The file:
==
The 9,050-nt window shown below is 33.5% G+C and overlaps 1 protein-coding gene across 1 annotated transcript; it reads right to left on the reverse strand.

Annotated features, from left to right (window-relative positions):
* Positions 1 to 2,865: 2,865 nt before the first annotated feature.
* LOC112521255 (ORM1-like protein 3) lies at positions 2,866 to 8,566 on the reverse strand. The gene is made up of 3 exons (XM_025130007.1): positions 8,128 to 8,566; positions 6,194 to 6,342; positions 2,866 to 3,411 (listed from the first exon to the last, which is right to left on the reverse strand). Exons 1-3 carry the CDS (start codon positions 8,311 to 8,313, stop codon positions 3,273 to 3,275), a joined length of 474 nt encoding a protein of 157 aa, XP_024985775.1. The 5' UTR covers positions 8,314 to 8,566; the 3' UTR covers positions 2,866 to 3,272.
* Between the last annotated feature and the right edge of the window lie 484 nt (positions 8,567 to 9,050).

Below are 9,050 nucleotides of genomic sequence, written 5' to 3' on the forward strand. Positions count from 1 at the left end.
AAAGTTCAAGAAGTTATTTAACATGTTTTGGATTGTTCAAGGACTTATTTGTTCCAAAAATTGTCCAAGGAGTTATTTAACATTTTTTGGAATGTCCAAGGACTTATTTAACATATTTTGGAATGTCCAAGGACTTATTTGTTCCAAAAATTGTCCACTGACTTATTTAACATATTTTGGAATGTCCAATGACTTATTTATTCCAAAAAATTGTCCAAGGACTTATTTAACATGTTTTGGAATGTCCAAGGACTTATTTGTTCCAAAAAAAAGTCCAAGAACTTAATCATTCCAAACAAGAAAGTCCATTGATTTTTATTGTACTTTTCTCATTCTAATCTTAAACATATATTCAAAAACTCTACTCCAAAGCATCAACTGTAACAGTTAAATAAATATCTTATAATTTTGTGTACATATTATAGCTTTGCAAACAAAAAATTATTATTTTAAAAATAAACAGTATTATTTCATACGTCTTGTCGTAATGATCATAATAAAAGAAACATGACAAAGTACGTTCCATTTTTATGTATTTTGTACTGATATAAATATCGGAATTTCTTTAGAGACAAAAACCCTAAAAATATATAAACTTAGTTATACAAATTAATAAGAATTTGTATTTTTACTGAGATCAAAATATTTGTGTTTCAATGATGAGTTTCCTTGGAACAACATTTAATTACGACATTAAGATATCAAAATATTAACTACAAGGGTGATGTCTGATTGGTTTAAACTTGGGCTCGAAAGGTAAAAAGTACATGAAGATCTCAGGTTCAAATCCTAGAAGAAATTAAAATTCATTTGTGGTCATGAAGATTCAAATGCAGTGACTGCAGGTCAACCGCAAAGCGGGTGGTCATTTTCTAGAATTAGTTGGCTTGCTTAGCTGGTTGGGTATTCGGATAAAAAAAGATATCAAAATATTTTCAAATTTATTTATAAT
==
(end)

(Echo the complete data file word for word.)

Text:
The 9,050-nt window shown below is 33.5% G+C and overlaps 1 protein-coding gene across 1 annotated transcript; it reads right to left on the reverse strand.

Annotated features, from left to right (window-relative positions):
* Positions 1 to 2,865: 2,865 nt before the first annotated feature.
* LOC112521255 (ORM1-like protein 3) lies at positions 2,866 to 8,566 on the reverse strand. The gene is made up of 3 exons (XM_025130007.1): positions 8,128 to 8,566; positions 6,194 to 6,342; positions 2,866 to 3,411 (listed from the first exon to the last, which is right to left on the reverse strand). Exons 1-3 carry the CDS (start codon positions 8,311 to 8,313, stop codon positions 3,273 to 3,275), a joined length of 474 nt encoding a protein of 157 aa, XP_024985775.1. The 5' UTR covers positions 8,314 to 8,566; the 3' UTR covers positions 2,866 to 3,272.
* Between the last annotated feature and the right edge of the window lie 484 nt (positions 8,567 to 9,050).

Below are 9,050 nucleotides of genomic sequence, written 5' to 3' on the forward strand. Positions count from 1 at the left end.
AAAGTTCAAGAAGTTATTTAACATGTTTTGGATTGTTCAAGGACTTATTTGTTCCAAAAATTGTCCAAGGAGTTATTTAACATTTTTTGGAATGTCCAAGGACTTATTTAACATATTTTGGAATGTCCAAGGACTTATTTGTTCCAAAAATTGTCCACTGACTTATTTAACATATTTTGGAATGTCCAATGACTTATTTATTCCAAAAAATTGTCCAAGGACTTATTTAACATGTTTTGGAATGTCCAAGGACTTATTTGTTCCAAAAAAAAGTCCAAGAACTTAATCATTCCAAACAAGAAAGTCCATTGATTTTTATTGTACTTTTCTCATTCTAATCTTAAACATATATTCAAAAACTCTACTCCAAAGCATCAACTGTAACAGTTAAATAAATATCTTATAATTTTGTGTACATATTATAGCTTTGCAAACAAAAAATTATTATTTTAAAAATAAACAGTATTATTTCATACGTCTTGTCGTAATGATCATAATAAAAGAAACATGACAAAGTACGTTCCATTTTTATGTATTTTGTACTGATATAAATATCGGAATTTCTTTAGAGACAAAAACCCTAAAAATATATAAACTTAGTTATACAAATTAATAAGAATTTGTATTTTTACTGAGATCAAAATATTTGTGTTTCAATGATGAGTTTCCTTGGAACAACATTTAATTACGACATTAAGATATCAAAATATTAACTACAAGGGTGATGTCTGATTGGTTTAAACTTGGGCTCGAAAGGTAAAAAGTACATGAAGATCTCAGGTTCAAATCCTAGAAGAAATTAAAATTCATTTGTGGTCATGAAGATTCAAATGCAGTGACTGCAGGTCAACCGCAAAGCGGGTGGTCATTTTCTAGAATTAGTTGGCTTGCTTAGCTGGTTGGGTATTCGGATAAAAAAAGATATCAAAATATTTTCAAATTTATTTATAAT